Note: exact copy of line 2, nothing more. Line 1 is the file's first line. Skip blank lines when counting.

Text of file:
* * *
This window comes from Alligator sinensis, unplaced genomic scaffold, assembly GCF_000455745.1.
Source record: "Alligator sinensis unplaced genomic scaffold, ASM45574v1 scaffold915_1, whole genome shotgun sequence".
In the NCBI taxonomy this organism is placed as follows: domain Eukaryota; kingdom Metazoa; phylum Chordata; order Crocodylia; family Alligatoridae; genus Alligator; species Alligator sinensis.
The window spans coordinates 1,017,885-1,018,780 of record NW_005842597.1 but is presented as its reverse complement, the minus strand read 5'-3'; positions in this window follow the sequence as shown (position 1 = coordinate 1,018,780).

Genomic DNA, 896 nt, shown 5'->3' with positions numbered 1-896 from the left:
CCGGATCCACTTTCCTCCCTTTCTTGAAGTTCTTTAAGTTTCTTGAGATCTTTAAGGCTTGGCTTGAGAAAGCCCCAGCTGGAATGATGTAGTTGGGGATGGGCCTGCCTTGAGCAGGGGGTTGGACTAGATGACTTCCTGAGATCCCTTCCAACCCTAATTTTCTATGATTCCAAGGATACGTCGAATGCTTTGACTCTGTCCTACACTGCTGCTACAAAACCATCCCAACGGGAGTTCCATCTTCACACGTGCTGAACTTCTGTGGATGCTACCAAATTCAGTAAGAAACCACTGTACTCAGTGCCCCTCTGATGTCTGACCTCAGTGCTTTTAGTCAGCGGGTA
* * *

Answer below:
Source record: "Alligator sinensis unplaced genomic scaffold, ASM45574v1 scaffold915_1, whole genome shotgun sequence".